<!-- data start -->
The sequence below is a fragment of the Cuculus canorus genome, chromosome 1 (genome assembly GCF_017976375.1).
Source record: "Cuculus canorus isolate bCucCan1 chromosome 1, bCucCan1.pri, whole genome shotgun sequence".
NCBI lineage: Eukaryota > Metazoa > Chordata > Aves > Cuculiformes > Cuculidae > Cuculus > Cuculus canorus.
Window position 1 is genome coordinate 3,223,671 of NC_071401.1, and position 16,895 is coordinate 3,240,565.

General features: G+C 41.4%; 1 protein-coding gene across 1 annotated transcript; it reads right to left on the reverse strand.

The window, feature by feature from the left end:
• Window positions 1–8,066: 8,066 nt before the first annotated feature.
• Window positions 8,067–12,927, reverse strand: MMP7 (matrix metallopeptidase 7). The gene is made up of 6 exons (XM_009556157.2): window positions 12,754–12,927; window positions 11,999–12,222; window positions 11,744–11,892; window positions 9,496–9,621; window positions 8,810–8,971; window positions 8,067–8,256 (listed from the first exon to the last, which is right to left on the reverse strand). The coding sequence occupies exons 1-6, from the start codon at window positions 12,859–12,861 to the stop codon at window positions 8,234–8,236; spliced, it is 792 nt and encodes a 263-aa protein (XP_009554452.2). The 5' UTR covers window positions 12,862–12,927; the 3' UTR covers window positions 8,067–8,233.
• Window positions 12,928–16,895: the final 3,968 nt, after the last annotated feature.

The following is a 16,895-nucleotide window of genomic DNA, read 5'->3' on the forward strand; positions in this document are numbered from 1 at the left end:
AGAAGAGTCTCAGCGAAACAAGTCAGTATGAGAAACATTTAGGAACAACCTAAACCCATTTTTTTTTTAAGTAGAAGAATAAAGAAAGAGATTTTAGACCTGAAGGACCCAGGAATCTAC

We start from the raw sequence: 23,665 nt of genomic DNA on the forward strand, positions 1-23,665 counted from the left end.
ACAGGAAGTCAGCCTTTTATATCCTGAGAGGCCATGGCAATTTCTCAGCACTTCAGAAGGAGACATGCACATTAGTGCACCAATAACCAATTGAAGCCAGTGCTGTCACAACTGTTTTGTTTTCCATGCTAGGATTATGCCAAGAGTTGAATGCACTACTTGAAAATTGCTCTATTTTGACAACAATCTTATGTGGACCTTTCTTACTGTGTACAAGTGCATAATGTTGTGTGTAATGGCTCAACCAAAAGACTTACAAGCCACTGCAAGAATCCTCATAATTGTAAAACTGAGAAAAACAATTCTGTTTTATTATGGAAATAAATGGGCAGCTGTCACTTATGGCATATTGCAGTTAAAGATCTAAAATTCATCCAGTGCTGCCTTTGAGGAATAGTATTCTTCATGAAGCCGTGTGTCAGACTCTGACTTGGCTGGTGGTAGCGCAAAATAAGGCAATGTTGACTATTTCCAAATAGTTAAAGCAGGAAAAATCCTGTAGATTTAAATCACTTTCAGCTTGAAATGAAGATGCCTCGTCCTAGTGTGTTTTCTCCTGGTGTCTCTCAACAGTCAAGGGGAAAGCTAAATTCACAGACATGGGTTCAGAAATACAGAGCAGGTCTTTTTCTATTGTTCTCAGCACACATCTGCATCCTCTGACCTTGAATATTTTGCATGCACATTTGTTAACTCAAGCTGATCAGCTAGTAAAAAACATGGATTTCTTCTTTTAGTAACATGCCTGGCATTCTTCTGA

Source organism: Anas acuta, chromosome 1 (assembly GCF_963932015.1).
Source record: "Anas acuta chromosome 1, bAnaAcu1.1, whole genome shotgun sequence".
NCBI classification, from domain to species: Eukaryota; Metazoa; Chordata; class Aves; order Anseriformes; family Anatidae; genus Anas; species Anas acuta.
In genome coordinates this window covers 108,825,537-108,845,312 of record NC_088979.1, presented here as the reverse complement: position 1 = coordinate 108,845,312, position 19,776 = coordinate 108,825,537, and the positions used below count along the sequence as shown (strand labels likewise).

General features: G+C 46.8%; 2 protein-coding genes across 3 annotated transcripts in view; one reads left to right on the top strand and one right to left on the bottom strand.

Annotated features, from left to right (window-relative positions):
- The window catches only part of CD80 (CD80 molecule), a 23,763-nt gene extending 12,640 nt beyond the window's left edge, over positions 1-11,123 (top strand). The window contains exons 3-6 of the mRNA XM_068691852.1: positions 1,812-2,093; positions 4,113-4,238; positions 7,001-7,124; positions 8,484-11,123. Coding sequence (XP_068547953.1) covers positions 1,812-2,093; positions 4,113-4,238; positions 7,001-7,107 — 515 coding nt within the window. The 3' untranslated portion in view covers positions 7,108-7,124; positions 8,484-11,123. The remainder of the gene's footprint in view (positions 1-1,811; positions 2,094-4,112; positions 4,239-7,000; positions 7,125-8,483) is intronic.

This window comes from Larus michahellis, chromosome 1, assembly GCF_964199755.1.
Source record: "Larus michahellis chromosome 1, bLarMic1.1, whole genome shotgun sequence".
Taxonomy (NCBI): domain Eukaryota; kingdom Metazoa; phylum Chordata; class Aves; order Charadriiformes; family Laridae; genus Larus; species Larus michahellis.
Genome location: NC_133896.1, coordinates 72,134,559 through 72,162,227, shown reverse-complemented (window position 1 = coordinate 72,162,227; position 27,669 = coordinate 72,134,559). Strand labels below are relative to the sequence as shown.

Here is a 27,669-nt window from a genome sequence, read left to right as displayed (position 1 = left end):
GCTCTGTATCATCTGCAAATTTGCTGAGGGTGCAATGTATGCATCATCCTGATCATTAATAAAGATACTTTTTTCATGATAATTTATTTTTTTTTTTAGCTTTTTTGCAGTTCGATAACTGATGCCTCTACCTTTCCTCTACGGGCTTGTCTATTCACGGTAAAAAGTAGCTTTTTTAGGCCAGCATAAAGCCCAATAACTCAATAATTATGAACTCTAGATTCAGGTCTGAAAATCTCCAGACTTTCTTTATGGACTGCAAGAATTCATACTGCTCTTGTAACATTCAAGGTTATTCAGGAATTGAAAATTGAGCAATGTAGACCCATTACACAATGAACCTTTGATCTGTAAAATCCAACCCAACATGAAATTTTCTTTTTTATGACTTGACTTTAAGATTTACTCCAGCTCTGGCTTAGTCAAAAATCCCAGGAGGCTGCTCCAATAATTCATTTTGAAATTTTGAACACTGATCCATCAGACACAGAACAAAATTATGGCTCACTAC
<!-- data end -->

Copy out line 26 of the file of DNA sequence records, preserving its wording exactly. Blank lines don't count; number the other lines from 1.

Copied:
GCTCTGTATCATCTGCAAATTTGCTGAGGGTGCAATGTATGCATCATCCTGATCATTAATAAAGATACTTTTTTCATGATAATTTATTTTTTTTTTTAGCTTTTTTGCAGTTCGATAACTGATGCCTCTACCTTTCCTCTACGGGCTTGTCTATTCACGGTAAAAAGTAGCTTTTTTAGGCCAGCATAAAGCCCAATAACTCAATAATTATGAACTCTAGATTCAGGTCTGAAAATCTCCAGACTTTCTTTATGGACTGCAAGAATTCATACTGCTCTTGTAACATTCAAGGTTATTCAGGAATTGAAAATTGAGCAATGTAGACCCATTACACAATGAACCTTTGATCTGTAAAATCCAACCCAACATGAAATTTTCTTTTTTATGACTTGACTTTAAGATTTACTCCAGCTCTGGCTTAGTCAAAAATCCCAGGAGGCTGCTCCAATAATTCATTTTGAAATTTTGAACACTGATCCATCAGACACAGAACAAAATTATGGCTCACTAC